WHAT YOU CAN DO
Do your bit and make a difference
There are no actions at the present time

Here are a few examples of recent

actions by WYOCC and its members


Urge Canada to ratify Kyoto
April 10, 2002

To the Canadian Federal and Provincial Governments,

We are appealing to Canada to move forward with the Kyoto Protocol, and move forward with a significant reduction in greenhouse gas emissions. The effects that climate change may have on cultures, communities and economies across the globe, are too high a price to pay for choosing inaction. Economical, socially and ecologically, the Kyoto Protocol makes sense.

Scientists have predicted that if climate change continues, we may be facing dramatic sea level rise, extreme floods and droughts, and disrupted weather patterns. Some evidence suggests that we are already experiencing the effects of global warming, from natural disasters such as the devastating floods in Mozambique of 1996, to the gradually shrinking islands of Tuvalu.

The Kyoto Protocol provides an opportunity to encourage investments from renewable energy, high efficiency, and new technology industries. These industries continue to grow at a substantial rate, and by fostering their development in Canada, we can help to strengthen and diversify our own economy.

Canada has a moral responsibility to move forward and become a leader in reducing greenhouse gas emissions. The predicted effects of climate change will dramatically impact undeveloped nations. Some scientists have estimated that global warming alone will condemn millions of people to starvation within the next decade. Even if the Kyoto Protocol does have a negative short-term effect on the Canadian economy, as some of the more conservative forecasters have predicted, in the face of the potential displacement and starvation of 10's of millions people from around the globe, we cannot morally justify inaction. From a human rights perspective, it is vital that we move forward to protect the earth's climate, regardless of any economic or scientific uncertainty. The risks are too great.

The balance of evidence suggests that we will require a much more significant reduction of greenhouse gas emissions than what is called for in the Kyoto Protocol, in order to stabilise emissions at a safe level. The Kyoto Protocol is only the first, very weak step in many that are likely to come, and postponing the inevitable reductions may only result in more suffering and perhaps irreversible consequences to our natural environment. It is vital that in order to protect the health and well being of people, cultures, communities and future generations, we move forward to address climate change seriously.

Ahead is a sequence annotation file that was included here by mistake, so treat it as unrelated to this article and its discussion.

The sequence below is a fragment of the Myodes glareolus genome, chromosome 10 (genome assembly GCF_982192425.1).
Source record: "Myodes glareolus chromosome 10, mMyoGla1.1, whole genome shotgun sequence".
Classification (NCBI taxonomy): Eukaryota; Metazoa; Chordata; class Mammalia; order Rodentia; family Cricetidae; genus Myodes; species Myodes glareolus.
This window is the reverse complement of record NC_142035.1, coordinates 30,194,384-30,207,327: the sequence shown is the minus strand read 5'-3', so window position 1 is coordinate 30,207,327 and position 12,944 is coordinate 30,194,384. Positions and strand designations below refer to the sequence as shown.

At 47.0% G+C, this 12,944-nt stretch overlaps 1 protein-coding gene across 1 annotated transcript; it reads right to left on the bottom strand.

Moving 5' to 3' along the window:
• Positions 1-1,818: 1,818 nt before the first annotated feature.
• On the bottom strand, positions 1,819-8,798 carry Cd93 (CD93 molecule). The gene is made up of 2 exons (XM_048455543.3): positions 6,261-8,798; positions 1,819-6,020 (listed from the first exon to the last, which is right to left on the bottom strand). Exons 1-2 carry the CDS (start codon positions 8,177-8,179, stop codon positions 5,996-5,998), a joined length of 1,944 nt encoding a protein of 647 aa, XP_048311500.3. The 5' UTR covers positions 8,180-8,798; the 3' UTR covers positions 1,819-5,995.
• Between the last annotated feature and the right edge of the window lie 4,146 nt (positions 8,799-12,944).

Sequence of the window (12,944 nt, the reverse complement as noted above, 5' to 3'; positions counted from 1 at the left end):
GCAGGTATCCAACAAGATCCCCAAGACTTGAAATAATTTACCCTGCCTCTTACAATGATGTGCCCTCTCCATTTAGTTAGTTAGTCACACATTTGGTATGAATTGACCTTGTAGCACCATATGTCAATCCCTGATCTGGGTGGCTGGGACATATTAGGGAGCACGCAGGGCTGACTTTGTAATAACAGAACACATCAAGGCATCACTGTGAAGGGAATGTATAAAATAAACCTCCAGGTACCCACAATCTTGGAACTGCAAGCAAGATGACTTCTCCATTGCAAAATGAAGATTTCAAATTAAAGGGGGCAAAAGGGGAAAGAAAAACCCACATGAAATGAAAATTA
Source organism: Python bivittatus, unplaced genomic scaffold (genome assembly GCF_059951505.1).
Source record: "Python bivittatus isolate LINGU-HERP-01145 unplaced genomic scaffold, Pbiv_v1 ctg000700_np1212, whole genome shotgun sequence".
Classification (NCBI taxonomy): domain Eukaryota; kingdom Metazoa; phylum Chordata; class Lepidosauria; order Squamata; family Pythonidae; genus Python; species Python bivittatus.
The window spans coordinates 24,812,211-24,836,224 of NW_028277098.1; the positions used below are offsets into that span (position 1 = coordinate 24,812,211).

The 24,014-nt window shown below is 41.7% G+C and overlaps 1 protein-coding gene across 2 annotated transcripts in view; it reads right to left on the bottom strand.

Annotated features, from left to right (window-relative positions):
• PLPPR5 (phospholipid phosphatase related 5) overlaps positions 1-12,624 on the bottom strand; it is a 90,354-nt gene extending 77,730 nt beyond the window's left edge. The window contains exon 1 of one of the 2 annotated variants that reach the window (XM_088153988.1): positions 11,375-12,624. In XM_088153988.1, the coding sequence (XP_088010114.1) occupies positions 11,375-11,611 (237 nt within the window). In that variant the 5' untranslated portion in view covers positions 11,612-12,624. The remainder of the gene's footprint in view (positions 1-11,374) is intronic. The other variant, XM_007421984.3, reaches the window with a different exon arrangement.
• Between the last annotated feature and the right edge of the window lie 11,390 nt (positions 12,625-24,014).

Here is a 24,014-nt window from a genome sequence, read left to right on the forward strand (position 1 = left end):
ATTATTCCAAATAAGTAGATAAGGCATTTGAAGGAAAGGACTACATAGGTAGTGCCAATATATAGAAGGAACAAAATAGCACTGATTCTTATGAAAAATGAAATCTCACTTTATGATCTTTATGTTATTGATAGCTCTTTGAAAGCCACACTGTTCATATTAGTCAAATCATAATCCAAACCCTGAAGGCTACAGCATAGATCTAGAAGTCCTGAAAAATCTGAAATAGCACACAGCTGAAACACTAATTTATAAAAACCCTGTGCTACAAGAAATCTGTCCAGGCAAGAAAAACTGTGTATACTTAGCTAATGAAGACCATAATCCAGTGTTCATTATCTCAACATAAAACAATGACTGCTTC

Some First nations people have a principle to never make an important decision without considering its impacts on the seventh generation to come. In the face of climate change, we can hope to learn much from this age-old wisdom. Humanity is faced with a common hurdle to overcome. Nations have worked together for over ten years to reach this stage in the process, consulting scientists, policy advisors, and stakeholders. The Kyoto Protocol is a valuable example of international cooperation. Further weakening the agreement may well be further compromising the natural environment, and future generations abilities to sustain themselves. We call on you to ratify the Kyoto Protocol immediately.



Urge Denmark not to scrap its subsidies for wind power
Denmark's Economy Minister Bendt Bendtsen has said the new centre-right government will concentrate on competitiveness, instead of a green image and not subsidise installation of new wind turbines from 2004.

Installation of wind turbines has depended heavily on subsidies, not only in Denmark, but all over the world.

Danish wind turbine makers have gained from the former government's pro-wind attitude over the past decade and Denmark now hosts some of the world's largest manufacturers, such as Vestas , NEG Micon and Bonus Energy.

Tiny Denmark, which is the world's fourth-largest nation in wind turbine capacity, is planning to build two offshore wind farms in 2002 and 2003 with total capacity of around 300 megawatt. "These plans won't be changed," Bendtsen said.

However, he has scrapped the plans for three more wind farms of 150 megawatt each to be installed by 2008.

The former Social-Democratic led government had a target to meet 50% of Denmark's electricity demand by green energy by 2030, boosted by 4,000 megawatt installed offshore.... the new minister has no such targets.